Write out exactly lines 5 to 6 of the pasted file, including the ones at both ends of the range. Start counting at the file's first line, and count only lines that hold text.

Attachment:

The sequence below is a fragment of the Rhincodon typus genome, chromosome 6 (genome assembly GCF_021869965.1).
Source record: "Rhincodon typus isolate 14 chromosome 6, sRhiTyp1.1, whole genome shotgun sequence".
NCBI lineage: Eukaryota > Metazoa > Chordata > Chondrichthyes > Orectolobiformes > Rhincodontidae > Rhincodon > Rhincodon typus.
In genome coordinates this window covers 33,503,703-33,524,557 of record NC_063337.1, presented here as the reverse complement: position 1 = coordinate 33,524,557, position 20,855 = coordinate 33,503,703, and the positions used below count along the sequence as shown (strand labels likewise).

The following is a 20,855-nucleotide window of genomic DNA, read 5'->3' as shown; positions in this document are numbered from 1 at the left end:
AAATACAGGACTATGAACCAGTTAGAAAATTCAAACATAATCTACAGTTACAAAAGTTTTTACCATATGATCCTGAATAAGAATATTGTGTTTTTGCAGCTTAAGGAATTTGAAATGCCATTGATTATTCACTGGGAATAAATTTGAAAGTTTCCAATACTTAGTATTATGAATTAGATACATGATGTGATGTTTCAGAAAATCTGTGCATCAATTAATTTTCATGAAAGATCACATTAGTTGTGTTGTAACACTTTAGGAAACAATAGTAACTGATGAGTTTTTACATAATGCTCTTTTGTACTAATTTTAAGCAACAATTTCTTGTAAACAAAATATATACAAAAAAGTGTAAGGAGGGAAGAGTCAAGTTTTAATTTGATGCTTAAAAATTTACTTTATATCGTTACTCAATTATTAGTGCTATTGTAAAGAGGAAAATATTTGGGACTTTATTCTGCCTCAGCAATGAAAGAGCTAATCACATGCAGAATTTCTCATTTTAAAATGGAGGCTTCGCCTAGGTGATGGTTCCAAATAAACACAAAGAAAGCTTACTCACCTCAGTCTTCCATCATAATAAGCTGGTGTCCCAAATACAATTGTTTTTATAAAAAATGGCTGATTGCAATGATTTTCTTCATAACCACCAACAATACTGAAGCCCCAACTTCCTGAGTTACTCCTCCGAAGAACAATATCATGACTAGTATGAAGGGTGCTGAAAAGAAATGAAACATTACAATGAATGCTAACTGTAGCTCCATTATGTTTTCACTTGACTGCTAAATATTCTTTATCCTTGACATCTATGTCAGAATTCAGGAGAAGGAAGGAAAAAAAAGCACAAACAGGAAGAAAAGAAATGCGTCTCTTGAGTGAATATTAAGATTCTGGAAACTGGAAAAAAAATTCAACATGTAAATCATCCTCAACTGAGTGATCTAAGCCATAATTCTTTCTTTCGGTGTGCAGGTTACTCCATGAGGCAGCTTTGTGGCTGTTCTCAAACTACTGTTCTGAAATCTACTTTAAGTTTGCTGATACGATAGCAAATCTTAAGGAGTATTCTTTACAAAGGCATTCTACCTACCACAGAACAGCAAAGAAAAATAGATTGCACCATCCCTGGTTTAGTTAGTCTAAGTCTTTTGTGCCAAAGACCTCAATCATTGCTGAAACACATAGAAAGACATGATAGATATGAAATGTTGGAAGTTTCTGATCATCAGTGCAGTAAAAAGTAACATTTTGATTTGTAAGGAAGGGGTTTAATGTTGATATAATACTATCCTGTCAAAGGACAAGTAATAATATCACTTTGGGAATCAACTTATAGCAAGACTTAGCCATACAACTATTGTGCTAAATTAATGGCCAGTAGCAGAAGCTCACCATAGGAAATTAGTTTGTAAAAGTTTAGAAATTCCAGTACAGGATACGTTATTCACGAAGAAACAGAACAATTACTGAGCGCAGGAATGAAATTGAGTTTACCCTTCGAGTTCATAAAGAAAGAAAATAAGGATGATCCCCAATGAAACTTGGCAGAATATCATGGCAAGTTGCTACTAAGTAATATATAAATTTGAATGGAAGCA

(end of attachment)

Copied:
The following is a 20,855-nucleotide window of genomic DNA, read 5'->3' as shown; positions in this document are numbered from 1 at the left end:
AAATACAGGACTATGAACCAGTTAGAAAATTCAAACATAATCTACAGTTACAAAAGTTTTTACCATATGATCCTGAATAAGAATATTGTGTTTTTGCAGCTTAAGGAATTTGAAATGCCATTGATTATTCACTGGGAATAAATTTGAAAGTTTCCAATACTTAGTATTATGAATTAGATACATGATGTGATGTTTCAGAAAATCTGTGCATCAATTAATTTTCATGAAAGATCACATTAGTTGTGTTGTAACACTTTAGGAAACAATAGTAACTGATGAGTTTTTACATAATGCTCTTTTGTACTAATTTTAAGCAACAATTTCTTGTAAACAAAATATATACAAAAAAGTGTAAGGAGGGAAGAGTCAAGTTTTAATTTGATGCTTAAAAATTTACTTTATATCGTTACTCAATTATTAGTGCTATTGTAAAGAGGAAAATATTTGGGACTTTATTCTGCCTCAGCAATGAAAGAGCTAATCACATGCAGAATTTCTCATTTTAAAATGGAGGCTTCGCCTAGGTGATGGTTCCAAATAAACACAAAGAAAGCTTACTCACCTCAGTCTTCCATCATAATAAGCTGGTGTCCCAAATACAATTGTTTTTATAAAAAATGGCTGATTGCAATGATTTTCTTCATAACCACCAACAATACTGAAGCCCCAACTTCCTGAGTTACTCCTCCGAAGAACAATATCATGACTAGTATGAAGGGTGCTGAAAAGAAATGAAACATTACAATGAATGCTAACTGTAGCTCCATTATGTTTTCACTTGACTGCTAAATATTCTTTATCCTTGACATCTATGTCAGAATTCAGGAGAAGGAAGGAAAAAAAAGCACAAACAGGAAGAAAAGAAATGCGTCTCTTGAGTGAATATTAAGATTCTGGAAACTGGAAAAAAAATTCAACATGTAAATCATCCTCAACTGAGTGATCTAAGCCATAATTCTTTCTTTCGGTGTGCAGGTTACTCCATGAGGCAGCTTTGTGGCTGTTCTCAAACTACTGTTCTGAAATCTACTTTAAGTTTGCTGATACGATAGCAAATCTTAAGGAGTATTCTTTACAAAGGCATTCTACCTACCACAGAACAGCAAAGAAAAATAGATTGCACCATCCCTGGTTTAGTTAGTCTAAGTCTTTTGTGCCAAAGACCTCAATCATTGCTGAAACACATAGAAAGACATGATAGATATGAAATGTTGGAAGTTTCTGATCATCAGTGCAGTAAAAAGTAACATTTTGATTTGTAAGGAAGGGGTTTAATGTTGATATAATACTATCCTGTCAAAGGACAAGTAATAATATCACTTTGGGAATCAACTTATAGCAAGACTTAGCCATACAACTATTGTGCTAAATTAATGGCCAGTAGCAGAAGCTCACCATAGGAAATTAGTTTGTAAAAGTTTAGAAATTCCAGTACAGGATACGTTATTCACGAAGAAACAGAACAATTACTGAGCGCAGGAATGAAATTGAGTTTACCCTTCGAGTTCATAAAGAAAGAAAATAAGGATGATCCCCAATGAAACTTGGCAGAATATCATGGCAAGTTGCTACTAAGTAATATATAAATTTGAATGGAAGCA